Constructed on a narrow, triangular plot, the Flatiron Building is both an ingenious engineering solution and a world-renowned symbol of New York City. It was one of the city’s earliest skyscrapers and originally known as the Fuller Building, with a the 22-story design intended to replicate the 3-part structure of a classical Greek column. Largely used for office spaces and off-limits to the public for most of its existence, the building is nevertheless beloved of New Yorkers and visitors alike.
The Flatiron Building is a staple of many Big Apple itineraries, including hop-on hop-off bus tours, neighborhood walking tours, private sightseeing trips, architecture-themed excursions, and more.
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Things to Know Before You Go
Leading artists and photographers the likes of Alfred Stieglitz, Edward Steichen, and Albert Gleizes have all created works that feature the Flatiron Building.
While it’s possible to enter the building’s lobby, the rest of the structure is off-limits to visitors.
The Flatiron Prow Art Space, located at the front of the building at ground level, hosts a changing series of art exhibitions.
How to Get There
Conveniently located in downtown Manhattan, the Flatiron Building can be accessed via numerous forms of transit. Take the N, Q, R, or W train to 23rd Street; the 4 or 6 train to 28th Street; or a PATH train to 23rd Street. The busy Union Square hub is also within walking distance. Alternatively, the area is served by numerous bus routes and can be reached on foot, by car, and by bike.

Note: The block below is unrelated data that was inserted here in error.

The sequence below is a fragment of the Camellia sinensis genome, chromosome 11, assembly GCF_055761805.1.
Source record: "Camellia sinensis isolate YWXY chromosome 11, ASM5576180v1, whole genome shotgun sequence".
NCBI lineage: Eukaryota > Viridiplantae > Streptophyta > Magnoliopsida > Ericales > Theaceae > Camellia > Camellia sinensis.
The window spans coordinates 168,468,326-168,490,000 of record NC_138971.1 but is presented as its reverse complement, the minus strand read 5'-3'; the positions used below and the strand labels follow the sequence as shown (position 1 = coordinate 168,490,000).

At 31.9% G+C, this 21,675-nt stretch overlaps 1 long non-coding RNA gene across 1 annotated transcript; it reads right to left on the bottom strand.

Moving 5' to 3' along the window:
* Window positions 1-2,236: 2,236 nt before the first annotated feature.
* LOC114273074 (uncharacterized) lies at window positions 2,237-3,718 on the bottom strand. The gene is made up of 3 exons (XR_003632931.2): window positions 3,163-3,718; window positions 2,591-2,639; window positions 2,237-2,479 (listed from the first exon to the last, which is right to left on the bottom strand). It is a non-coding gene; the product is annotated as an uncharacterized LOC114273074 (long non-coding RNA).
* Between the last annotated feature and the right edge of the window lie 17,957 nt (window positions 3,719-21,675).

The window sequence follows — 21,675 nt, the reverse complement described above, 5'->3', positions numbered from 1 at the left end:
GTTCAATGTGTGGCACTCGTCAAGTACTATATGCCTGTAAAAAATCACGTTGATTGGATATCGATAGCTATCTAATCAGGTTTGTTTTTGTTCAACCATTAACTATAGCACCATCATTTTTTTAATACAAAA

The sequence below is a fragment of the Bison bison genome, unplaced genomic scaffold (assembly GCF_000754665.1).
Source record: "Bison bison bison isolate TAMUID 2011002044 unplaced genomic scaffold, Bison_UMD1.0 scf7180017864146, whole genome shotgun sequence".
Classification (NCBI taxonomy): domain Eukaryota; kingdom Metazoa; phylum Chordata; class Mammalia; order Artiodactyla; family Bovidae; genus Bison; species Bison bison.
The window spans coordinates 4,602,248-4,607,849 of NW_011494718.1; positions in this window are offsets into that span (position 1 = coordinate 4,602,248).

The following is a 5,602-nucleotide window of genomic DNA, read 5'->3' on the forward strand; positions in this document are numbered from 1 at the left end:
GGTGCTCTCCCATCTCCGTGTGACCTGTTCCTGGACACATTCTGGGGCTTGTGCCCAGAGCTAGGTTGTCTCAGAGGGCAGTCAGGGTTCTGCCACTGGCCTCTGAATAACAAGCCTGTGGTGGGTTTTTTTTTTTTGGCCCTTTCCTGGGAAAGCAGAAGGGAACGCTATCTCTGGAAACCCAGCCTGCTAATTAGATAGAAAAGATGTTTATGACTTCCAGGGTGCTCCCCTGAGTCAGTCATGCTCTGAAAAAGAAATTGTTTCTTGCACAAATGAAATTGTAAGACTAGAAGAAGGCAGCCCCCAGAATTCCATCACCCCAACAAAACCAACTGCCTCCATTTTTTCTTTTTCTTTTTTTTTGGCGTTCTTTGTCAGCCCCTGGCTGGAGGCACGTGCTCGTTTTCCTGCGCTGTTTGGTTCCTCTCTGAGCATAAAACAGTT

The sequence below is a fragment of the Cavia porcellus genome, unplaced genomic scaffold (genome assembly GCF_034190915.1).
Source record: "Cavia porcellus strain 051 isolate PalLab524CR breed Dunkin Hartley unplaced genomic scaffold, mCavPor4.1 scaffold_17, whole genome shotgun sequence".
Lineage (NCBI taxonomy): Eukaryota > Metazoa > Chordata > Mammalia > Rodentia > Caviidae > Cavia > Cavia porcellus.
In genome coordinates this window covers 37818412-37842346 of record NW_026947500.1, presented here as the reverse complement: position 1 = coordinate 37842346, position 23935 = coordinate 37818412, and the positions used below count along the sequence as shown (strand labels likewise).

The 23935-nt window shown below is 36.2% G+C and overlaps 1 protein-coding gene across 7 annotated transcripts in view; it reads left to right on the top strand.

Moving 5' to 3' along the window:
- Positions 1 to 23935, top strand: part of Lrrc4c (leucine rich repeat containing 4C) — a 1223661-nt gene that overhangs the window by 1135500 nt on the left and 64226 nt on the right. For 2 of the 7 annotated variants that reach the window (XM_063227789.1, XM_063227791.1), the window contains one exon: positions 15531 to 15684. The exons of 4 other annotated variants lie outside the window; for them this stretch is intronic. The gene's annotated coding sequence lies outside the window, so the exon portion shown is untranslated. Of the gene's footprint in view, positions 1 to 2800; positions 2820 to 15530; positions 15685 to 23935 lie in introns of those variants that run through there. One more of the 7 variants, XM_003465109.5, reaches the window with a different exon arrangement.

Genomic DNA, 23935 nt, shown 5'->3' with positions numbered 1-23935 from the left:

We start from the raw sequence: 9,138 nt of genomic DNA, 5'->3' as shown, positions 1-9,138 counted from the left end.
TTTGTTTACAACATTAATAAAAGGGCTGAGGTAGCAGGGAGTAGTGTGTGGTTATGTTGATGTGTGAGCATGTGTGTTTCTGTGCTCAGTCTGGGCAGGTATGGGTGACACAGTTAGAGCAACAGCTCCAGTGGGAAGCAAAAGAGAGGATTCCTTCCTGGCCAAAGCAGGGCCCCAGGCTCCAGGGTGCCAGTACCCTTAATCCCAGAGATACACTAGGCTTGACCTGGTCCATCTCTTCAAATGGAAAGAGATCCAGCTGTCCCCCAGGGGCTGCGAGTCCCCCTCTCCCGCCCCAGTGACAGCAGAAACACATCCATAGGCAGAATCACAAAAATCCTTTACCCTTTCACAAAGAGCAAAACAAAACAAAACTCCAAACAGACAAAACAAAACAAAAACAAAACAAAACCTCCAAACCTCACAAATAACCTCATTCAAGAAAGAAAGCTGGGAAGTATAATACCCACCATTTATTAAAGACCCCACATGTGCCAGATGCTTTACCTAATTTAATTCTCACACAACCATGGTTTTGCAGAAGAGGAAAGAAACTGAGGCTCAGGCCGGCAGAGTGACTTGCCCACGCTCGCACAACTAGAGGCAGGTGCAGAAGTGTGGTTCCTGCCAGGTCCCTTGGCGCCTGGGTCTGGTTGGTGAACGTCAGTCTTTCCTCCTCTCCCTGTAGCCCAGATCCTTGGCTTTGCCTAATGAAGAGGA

When to Get There
The Flatiron Building is worth visiting throughout the year, but note that it’s best to discover it by day; the building’s illumination is limited at night, so you’re more likely to capture winning photos during daytime hours. If you can, time your visit for lunchtime; in season, the pop-up Madison Square Eats food market, a popular midday destination, is located just steps away.
Exploring the Flatiron District
The Flatiron Building may be the highlight of its eponymous district, but it isn’t the only thing to see in the area. Wander into Madison Square Park for a leafy pause; go on a food crawl of Eataly; seek out high-end restaurants like Eleven Madison Park and the Gramercy Tavern; and drop in the National Museum of Mathematics (or, for adults only, the Museum of Sex).
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